China’s factory, retail sectors skid as Covid hits growth
China’s economy lost more steam in November as factory output growth slowed and retail sales extended declines, both missing forecasts and clocking their worst readings since May, hobbled by surging Covid-19 infections and widespread virus curbs.
The data suggested a further deterioration in economic conditions as lockdowns in many cities, a persistent property-sector crunch and weakening global demand pointed to a bumpy road ahead even as Beijing looked to ditch some of the world’s toughest anti-virus restrictions.
Industrial output rose 2.2% in November from a year earlier, missing expectations for a 3.6% gain in a Reuters poll and slowing significantly from the 5.0% growth seen in October, the National Bureau of Statistics (NBS) data showed on Thursday. It marked the slowest growth since May when Shanghai was under lockdown, partly due to disruptions in key manufacturing hubs Guangzhou and Zhengzhou.
Retail sales fell 5.9% amid broad-based weakness in the services sector, also the biggest contraction since May. Analysts had expected the gauge of consumption to shrink 3.7%, accelerating from a 0.5% dip in October.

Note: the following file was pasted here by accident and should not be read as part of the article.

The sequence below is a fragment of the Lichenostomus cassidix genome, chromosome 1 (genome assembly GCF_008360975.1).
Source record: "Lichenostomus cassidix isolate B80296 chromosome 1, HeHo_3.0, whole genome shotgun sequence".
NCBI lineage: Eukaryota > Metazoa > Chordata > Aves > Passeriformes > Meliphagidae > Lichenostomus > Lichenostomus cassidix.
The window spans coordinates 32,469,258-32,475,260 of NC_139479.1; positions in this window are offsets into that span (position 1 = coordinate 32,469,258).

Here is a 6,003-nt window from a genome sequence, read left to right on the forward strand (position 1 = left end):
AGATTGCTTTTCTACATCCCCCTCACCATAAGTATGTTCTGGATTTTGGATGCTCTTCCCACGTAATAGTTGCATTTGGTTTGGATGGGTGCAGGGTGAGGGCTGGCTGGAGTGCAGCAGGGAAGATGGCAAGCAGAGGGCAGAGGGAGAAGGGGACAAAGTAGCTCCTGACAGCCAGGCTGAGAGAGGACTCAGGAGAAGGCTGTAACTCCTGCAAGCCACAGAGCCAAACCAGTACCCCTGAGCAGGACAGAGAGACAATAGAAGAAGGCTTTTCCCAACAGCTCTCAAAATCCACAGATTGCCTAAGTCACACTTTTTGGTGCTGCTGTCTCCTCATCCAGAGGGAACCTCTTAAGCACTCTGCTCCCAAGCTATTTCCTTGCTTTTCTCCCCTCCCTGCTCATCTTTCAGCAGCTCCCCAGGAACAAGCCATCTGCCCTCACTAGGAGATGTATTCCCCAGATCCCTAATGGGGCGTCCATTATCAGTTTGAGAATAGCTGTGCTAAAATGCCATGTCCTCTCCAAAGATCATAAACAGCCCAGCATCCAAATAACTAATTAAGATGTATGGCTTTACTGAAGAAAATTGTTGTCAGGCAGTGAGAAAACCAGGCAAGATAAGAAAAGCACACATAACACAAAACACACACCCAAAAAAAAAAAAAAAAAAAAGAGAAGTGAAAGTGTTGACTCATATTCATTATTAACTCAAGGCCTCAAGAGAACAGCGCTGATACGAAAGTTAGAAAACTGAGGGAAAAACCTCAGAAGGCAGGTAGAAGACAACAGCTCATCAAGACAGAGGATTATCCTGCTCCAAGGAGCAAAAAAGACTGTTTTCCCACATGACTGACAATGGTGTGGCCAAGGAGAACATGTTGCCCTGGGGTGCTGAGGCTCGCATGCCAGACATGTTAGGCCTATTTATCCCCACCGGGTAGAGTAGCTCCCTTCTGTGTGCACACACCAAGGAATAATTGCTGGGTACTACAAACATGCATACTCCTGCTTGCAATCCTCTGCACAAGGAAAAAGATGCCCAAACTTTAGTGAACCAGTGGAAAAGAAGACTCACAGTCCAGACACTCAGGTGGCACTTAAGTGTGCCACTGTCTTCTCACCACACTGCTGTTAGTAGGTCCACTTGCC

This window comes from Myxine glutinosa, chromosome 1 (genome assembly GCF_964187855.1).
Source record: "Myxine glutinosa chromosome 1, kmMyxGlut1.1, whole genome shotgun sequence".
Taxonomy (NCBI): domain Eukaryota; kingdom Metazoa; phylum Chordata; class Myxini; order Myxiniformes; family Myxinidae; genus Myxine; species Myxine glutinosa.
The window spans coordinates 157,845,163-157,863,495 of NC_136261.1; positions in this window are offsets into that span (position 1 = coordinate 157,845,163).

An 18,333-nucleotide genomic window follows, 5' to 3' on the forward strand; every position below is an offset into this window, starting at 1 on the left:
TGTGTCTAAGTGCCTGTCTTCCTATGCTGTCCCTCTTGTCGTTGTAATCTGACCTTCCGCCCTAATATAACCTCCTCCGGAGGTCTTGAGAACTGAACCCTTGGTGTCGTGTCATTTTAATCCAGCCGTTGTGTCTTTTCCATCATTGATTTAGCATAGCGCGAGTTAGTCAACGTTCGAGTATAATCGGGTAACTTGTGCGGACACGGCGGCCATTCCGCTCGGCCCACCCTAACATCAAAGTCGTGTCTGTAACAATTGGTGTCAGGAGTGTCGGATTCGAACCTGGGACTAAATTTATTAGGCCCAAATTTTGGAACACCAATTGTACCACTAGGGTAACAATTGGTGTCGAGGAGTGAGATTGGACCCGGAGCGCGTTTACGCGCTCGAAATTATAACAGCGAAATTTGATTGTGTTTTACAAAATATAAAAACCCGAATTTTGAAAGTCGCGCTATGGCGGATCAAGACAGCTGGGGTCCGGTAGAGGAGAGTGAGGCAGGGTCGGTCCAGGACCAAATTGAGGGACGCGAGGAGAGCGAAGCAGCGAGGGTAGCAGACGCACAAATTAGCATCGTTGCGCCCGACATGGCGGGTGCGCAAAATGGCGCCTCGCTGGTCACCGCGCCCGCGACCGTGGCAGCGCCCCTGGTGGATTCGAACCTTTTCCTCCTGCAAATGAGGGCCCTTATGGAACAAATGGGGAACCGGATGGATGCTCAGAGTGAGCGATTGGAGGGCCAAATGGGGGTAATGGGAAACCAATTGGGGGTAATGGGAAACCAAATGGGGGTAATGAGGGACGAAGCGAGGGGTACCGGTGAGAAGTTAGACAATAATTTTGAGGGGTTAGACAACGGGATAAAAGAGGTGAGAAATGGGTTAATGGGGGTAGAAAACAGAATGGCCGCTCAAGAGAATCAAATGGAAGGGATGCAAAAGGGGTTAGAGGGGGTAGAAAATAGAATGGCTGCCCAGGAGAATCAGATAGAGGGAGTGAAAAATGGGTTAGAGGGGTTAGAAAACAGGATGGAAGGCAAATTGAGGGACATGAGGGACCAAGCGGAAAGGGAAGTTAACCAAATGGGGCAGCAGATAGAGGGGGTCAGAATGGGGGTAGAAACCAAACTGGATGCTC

China’s economy has been depressed by its zero-Covid policy, as tight movement controls hampered consumption and production. Other headwinds the country faces are its property slump, global recession risks and geopolitical uncertainties.
Property investment fell 9.8% year-on-year in January-November, after declining 8.8% in January-October, dragging on the sector’s downturn.
Policymakers have rolled out support for the sector on almost all fronts, including credit lines from banks, bond financing and equity financing, but analysts said such effects have yet to be seen as home sales still remained weak.
Fixed asset investment expanded 5.3% in the first 11 months of the year, versus expectations for a 5.6% rise and growth of 5.8% in January-October.
Hiring remained low among companies wary about their finances. The nationwide jobless rate stayed at 5.7% in November, up from 5.5% in October. Youth unemployment stood at 17.1%, lower than 17.9% in October.
The economy grew just 3% in the first three quarters of this year and is expected to stay around that rate for the full year, well below the official target of “around 5.5%”.
All eyes are on the closed-door annual Central Economic Work Conference, when Chinese leaders gather to set next year’s economic agenda. They will likely map out more stimulus steps, eager to underpin growth and ease disruptions caused by a sudden end to COVID-19 curbs, policy insiders and analysts said.